ETIWANDA RECYCLING

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Contact Details

  • Address: 6102 Etiwanda Ave, Jurupa Valley, CA 91752
  • GPS: 33.9770715,-117.5228689
  • Phone: (951) 263-6173
  • Mobile Phone: (951) 263-6173

Opening Times

  • Monday Call for most up-to-date hours of operation.
  • Tuesday Call for most up-to-date hours of operation.
  • Wednesday Call for most up-to-date hours of operation.
  • Thursday Call for most up-to-date hours of operation.
  • Friday Call for most up-to-date hours of operation.

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The ETIWANDA RECYCLING is located on 6102 Etiwanda Ave, Jurupa Valley, CA 91752.

The landfill is closed on all US federal holidays. The dumps on the landfill are regulated by the U.S. Environmental Protection Agency and the applicable state laws.

The ETIWANDA RECYCLING California buries trash and garbage below secured and stratified layers of dirt and isolating material. The transfer station accepts tire, solid waste, hazardous waste, and inert material waste. For any other type of waste that you are not SURE ABOUT, you can reach them out at (951) 263-6173.

You may contact the ETIWANDA RECYCLING about any information regarding: waste managing policies, recycling policies, commercial garbage, accepted types of trash, industrial waste, household garbage, appliances disposal and hazardous waste management.

You can reach the ETIWANDA RECYCLING about their opening hours to the public and what is the visitor policy. They would gladly answer your questions.

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Popular questions at ETIWANDA RECYCLING

How much of our trash ends up in a landfill?

There is a lot of waste generated in the USA. In 2018, there were 292 million tons of waste generated. Averagely that is 4.9 Lb. of waste per person. The waste from municipalities is recycled the most. The data says that in 2018, there was a recycling rate of 32%. Some of the waste is reprocessed not other means such as bio-chemical management.The largest categories of waste pertain to paper, food plastics, yard trims, and metals. Food, plastics, and paper make are the main resources for energy production from waste.

How is a landfill different from a dump?

There is one detail to clear out. Landfills and dumps sound the same but are not. A landfill is engineered to maximally reduce the effect on the environment of the waste. The advantages of landfills over dumps are that landfills are managed with more care and landfills can even recycle the waste to produce other compounds or to even produce energy. Dumps are almost nonexistent today as they do not manage the waste and just leave things in the open.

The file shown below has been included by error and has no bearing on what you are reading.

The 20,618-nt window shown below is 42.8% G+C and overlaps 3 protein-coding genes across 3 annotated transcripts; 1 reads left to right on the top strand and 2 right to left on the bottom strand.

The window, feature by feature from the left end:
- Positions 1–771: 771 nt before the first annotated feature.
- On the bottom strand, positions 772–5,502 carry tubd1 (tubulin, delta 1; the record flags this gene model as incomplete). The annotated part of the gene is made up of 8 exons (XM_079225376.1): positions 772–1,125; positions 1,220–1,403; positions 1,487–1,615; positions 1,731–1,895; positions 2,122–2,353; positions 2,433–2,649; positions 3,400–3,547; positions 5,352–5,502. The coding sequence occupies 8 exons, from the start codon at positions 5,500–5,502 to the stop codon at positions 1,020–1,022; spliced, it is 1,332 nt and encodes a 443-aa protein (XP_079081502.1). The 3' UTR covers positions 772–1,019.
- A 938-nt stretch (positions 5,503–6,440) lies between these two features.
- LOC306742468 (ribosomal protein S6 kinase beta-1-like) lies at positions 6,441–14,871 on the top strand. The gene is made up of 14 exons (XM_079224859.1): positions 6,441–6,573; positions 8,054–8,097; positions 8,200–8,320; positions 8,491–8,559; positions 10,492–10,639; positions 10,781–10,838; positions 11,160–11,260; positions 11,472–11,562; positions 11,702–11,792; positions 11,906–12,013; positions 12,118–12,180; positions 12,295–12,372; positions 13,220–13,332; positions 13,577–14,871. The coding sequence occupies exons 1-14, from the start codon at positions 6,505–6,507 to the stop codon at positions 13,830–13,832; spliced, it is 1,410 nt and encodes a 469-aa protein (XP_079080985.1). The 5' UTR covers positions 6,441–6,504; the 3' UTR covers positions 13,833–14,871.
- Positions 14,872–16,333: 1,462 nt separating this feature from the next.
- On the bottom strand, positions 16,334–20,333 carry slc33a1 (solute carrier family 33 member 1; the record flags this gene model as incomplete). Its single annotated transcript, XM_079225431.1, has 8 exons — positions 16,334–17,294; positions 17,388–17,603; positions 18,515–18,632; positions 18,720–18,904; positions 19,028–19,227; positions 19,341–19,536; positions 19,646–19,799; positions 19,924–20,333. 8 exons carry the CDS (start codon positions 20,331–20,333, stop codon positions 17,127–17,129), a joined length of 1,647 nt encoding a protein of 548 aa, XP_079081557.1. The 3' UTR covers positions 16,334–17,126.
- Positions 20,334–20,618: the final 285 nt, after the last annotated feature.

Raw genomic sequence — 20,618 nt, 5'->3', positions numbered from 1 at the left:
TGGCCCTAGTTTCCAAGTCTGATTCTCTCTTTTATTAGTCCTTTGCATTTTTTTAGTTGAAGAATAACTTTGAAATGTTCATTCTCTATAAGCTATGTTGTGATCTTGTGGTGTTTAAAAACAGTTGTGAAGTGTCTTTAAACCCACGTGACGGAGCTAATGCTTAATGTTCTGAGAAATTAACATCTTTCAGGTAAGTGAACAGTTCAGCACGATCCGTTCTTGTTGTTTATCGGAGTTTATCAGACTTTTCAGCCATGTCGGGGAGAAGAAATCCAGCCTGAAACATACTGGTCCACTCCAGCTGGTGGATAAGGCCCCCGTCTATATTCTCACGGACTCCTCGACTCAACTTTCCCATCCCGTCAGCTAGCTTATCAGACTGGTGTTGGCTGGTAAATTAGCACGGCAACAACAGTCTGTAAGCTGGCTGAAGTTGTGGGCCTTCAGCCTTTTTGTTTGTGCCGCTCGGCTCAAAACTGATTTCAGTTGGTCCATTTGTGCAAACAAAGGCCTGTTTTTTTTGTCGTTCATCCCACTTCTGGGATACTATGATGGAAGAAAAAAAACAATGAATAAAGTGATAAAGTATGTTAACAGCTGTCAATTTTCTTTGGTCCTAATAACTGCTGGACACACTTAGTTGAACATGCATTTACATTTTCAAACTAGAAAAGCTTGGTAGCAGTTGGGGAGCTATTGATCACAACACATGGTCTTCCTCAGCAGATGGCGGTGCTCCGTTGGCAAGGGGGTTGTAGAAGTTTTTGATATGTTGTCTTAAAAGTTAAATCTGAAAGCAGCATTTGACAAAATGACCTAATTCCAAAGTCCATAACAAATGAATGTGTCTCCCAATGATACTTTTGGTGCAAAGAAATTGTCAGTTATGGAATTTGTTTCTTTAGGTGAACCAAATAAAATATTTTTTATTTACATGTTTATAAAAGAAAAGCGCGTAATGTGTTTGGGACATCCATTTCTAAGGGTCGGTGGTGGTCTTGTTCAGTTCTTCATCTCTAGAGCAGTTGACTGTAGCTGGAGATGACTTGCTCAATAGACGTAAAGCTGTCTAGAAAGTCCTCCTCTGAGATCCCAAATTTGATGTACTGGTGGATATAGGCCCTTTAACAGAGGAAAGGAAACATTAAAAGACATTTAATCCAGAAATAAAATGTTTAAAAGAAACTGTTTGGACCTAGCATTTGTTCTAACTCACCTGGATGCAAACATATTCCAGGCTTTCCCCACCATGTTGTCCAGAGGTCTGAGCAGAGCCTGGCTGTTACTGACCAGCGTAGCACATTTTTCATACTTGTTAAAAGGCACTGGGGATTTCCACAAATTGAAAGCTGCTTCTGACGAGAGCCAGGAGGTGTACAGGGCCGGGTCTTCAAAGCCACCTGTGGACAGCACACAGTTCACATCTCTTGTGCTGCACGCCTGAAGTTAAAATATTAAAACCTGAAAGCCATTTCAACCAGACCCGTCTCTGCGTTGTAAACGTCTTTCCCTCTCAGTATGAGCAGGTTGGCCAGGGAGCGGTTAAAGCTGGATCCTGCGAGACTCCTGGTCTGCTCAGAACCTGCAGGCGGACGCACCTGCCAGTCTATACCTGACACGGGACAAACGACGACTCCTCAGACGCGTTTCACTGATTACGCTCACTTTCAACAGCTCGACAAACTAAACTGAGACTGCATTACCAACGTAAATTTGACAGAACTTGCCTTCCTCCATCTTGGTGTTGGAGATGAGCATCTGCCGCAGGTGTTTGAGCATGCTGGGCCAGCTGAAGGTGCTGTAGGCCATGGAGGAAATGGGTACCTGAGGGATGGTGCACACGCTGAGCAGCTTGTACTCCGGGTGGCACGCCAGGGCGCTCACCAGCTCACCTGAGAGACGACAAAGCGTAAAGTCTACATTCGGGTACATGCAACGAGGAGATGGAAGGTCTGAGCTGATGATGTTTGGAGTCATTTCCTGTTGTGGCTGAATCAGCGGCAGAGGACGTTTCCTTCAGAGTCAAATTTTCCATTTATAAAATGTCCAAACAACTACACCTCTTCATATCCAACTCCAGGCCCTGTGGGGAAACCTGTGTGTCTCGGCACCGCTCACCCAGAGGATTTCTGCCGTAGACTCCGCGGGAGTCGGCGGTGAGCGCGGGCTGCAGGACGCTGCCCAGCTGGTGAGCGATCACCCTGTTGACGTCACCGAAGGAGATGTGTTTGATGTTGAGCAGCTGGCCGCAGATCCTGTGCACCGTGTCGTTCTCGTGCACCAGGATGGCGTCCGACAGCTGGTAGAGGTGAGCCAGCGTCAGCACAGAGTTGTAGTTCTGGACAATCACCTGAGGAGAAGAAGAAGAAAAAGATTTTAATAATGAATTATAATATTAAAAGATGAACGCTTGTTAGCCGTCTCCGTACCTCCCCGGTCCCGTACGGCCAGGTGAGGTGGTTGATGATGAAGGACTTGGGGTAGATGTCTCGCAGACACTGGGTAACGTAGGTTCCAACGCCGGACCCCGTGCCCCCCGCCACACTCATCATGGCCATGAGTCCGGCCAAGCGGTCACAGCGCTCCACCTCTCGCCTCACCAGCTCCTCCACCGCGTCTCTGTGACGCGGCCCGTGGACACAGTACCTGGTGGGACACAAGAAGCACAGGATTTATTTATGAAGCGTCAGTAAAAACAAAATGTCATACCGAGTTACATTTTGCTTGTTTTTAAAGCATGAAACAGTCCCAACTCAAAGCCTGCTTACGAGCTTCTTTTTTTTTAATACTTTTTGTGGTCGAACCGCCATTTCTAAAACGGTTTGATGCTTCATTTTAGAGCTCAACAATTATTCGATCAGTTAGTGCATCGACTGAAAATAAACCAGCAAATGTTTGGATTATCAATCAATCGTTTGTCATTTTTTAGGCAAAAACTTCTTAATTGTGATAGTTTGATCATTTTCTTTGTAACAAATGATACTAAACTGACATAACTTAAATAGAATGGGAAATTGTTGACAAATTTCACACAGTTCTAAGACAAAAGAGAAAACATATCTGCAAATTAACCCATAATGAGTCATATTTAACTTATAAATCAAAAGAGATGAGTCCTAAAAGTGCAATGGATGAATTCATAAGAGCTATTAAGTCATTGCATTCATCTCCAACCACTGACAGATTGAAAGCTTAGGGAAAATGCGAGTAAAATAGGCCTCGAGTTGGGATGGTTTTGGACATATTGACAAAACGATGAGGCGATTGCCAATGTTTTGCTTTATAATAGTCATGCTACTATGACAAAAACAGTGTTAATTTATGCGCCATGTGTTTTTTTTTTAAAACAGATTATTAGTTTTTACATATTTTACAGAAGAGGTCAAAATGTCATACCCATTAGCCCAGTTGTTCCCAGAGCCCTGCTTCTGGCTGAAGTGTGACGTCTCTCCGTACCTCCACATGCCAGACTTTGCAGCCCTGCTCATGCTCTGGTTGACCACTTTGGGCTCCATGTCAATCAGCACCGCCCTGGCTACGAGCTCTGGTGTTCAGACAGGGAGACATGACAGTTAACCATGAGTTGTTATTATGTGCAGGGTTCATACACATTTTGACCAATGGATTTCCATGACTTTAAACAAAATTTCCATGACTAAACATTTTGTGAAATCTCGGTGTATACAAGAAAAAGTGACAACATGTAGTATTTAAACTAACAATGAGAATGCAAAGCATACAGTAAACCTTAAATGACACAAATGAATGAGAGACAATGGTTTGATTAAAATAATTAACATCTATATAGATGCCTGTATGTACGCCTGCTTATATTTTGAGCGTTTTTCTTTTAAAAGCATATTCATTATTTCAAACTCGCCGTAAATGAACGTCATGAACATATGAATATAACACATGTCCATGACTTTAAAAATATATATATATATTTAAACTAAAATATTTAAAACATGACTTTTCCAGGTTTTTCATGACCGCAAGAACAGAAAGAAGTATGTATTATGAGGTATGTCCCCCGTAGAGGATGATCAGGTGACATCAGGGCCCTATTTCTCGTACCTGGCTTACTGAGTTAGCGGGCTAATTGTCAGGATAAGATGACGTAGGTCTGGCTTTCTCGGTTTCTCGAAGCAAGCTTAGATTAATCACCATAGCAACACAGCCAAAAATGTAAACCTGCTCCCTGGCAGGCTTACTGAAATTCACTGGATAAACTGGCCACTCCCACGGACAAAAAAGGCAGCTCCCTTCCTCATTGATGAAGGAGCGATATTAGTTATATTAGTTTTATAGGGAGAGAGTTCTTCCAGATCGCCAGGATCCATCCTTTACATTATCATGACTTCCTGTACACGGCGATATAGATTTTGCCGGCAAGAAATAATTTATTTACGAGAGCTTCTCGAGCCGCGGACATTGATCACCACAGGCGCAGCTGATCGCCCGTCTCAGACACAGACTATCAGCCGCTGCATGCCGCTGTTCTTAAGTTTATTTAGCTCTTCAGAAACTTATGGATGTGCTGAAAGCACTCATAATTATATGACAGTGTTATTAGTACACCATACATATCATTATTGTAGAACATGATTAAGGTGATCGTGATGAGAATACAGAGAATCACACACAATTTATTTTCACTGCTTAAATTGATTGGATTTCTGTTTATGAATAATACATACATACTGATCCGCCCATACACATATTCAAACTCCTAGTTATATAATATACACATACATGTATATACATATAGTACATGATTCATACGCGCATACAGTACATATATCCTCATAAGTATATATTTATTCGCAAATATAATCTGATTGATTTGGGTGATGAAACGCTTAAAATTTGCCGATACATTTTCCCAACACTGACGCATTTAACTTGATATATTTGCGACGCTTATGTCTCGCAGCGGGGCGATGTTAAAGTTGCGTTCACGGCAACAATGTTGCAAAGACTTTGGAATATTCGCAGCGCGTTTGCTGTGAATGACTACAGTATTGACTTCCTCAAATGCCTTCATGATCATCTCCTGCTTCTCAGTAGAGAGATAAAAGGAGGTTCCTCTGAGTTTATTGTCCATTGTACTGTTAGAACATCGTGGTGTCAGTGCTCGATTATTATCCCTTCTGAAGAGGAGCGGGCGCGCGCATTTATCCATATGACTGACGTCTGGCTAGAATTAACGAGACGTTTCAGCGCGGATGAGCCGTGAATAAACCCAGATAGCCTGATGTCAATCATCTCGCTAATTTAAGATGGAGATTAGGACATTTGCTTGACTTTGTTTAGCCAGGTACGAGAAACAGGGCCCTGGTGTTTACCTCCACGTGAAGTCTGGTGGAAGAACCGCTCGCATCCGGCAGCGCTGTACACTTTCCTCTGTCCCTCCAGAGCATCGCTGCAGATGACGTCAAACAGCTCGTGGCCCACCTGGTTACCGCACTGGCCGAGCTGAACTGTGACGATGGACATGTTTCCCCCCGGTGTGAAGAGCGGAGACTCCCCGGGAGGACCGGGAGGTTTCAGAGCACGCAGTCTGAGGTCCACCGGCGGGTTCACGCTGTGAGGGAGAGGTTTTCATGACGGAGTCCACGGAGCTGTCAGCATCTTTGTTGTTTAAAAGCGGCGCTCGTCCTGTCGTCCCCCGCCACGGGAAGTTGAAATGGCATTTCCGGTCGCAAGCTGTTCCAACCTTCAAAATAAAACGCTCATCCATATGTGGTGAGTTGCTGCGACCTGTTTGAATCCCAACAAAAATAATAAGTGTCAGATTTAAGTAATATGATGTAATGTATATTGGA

How much does it cost to dump at a landfill?

Each landfill has a different cost to use its services. The price depends on many factors, such as type of waste ( hazardous, construction and demolition waste, municipal solid waste, and inert waste ), location of the landfill, and the individual charges of the landfill. According to statistics, the USA average price per ton is $53.72. The costs tend to be higher in the Pacific area, where they reach an average of $72.02 per ton of waste. The prices are averagely the cheapest in South Central, where they reach $39.66 per ton. From statistics, we see that the highest populated areas, the Pacific and the northeast are the costliest, while the other areas of the USA tend to have cheaper prices per ton.

The nearest open landfill is located where?

There are many landfills and they have accepted different types of waste. To make it simpler for our readers to locate your nearest landfill, we have created a simple website that helps you to answer those questions. The website is free and very simple to use. All that you must do is input your zip code and the type of waste that you will deposit. The website generates an interactive map, where it lists all landfills near your zip code that accept your predefined type of waste. The website also generates a list of all landfills near you where you can click and get more information for each landfill.

What happens to garbage in a landfill?

A landfill has very detailed business operations. The waste arrives at the facility in garbage trucks on a section called the Cell. The cell is made of an isolated layer, that prevents any waste or liquids from leaking. In the cell, the waste is sorted out. This unit is enclosed, as the sun and the atmospheric conditions can interact with the waste. Afterward, the garbage is compressed in the smallest volume possible. The cell will accept new waste until it is full. When it reaches, it is further reinforced on top with various materials and dirt. The idea is that the area on top of the cell is reused and to support vegetation.

The important part of this process is the base of the cell. It must prevent liquids and other pollutants from reaching the soil. For this reason, the cell is isolated below with layers of plastic and clay, to create a strong isolation system.

Regarding liquids, they are collected onto a unit called the sump. In this unit, the liquids are processed, and when they are cleaned on pollutants, they are reintroduced onto the environment. Each landfill has groundwater monitoring, which means they collect the quality of groundwater before it reaches the landfill and afterward it exits the landfill. Regarding gasses generated by the waste, they are collected via a special system that ends up reusing the methane generated and the gases to produce energy.

When a landfill reaches the point that all the cells are full, then the landfill stops operations. This doesn’t mean that the owners of the landfill have no responsibilities. They must be monitored for 30 years after closure, and that means assuring the quality of groundwater and preventing leakage to the soil of any type of waste.



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